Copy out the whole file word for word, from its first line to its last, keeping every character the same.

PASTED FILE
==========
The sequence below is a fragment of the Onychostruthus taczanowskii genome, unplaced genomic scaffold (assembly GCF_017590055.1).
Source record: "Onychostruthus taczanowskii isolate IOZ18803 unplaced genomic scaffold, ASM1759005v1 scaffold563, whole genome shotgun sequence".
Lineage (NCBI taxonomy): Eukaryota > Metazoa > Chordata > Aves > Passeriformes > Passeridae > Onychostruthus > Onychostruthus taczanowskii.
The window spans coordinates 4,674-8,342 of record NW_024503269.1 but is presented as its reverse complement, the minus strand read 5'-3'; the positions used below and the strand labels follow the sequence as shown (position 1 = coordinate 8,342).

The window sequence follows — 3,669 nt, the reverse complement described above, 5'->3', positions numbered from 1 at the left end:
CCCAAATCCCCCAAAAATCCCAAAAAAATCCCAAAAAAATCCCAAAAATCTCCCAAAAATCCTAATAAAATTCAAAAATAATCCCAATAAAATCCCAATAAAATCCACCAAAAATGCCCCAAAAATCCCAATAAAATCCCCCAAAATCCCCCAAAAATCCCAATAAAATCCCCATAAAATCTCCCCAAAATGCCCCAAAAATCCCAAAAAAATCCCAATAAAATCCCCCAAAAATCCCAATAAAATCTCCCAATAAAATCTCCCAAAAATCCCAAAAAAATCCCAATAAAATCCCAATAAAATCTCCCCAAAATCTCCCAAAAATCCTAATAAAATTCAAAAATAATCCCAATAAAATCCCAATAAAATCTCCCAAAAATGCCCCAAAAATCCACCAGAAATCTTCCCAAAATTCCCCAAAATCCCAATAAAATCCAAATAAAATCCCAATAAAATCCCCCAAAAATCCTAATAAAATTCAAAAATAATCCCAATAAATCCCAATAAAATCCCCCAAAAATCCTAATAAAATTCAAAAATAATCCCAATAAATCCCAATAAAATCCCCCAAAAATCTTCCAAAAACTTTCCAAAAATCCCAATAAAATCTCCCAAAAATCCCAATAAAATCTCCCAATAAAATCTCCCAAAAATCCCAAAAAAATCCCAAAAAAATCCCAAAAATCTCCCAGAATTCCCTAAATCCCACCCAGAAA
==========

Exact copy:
The sequence below is a fragment of the Onychostruthus taczanowskii genome, unplaced genomic scaffold (assembly GCF_017590055.1).
Source record: "Onychostruthus taczanowskii isolate IOZ18803 unplaced genomic scaffold, ASM1759005v1 scaffold563, whole genome shotgun sequence".
Lineage (NCBI taxonomy): Eukaryota > Metazoa > Chordata > Aves > Passeriformes > Passeridae > Onychostruthus > Onychostruthus taczanowskii.
The window spans coordinates 4,674-8,342 of record NW_024503269.1 but is presented as its reverse complement, the minus strand read 5'-3'; the positions used below and the strand labels follow the sequence as shown (position 1 = coordinate 8,342).

The window sequence follows — 3,669 nt, the reverse complement described above, 5'->3', positions numbered from 1 at the left end:
CCCAAATCCCCCAAAAATCCCAAAAAAATCCCAAAAAAATCCCAAAAATCTCCCAAAAATCCTAATAAAATTCAAAAATAATCCCAATAAAATCCCAATAAAATCCACCAAAAATGCCCCAAAAATCCCAATAAAATCCCCCAAAATCCCCCAAAAATCCCAATAAAATCCCCATAAAATCTCCCCAAAATGCCCCAAAAATCCCAAAAAAATCCCAATAAAATCCCCCAAAAATCCCAATAAAATCTCCCAATAAAATCTCCCAAAAATCCCAAAAAAATCCCAATAAAATCCCAATAAAATCTCCCCAAAATCTCCCAAAAATCCTAATAAAATTCAAAAATAATCCCAATAAAATCCCAATAAAATCTCCCAAAAATGCCCCAAAAATCCACCAGAAATCTTCCCAAAATTCCCCAAAATCCCAATAAAATCCAAATAAAATCCCAATAAAATCCCCCAAAAATCCTAATAAAATTCAAAAATAATCCCAATAAATCCCAATAAAATCCCCCAAAAATCCTAATAAAATTCAAAAATAATCCCAATAAATCCCAATAAAATCCCCCAAAAATCTTCCAAAAACTTTCCAAAAATCCCAATAAAATCTCCCAAAAATCCCAATAAAATCTCCCAATAAAATCTCCCAAAAATCCCAAAAAAATCCCAAAAAAATCCCAAAAATCTCCCAGAATTCCCTAAATCCCACCCAGAAA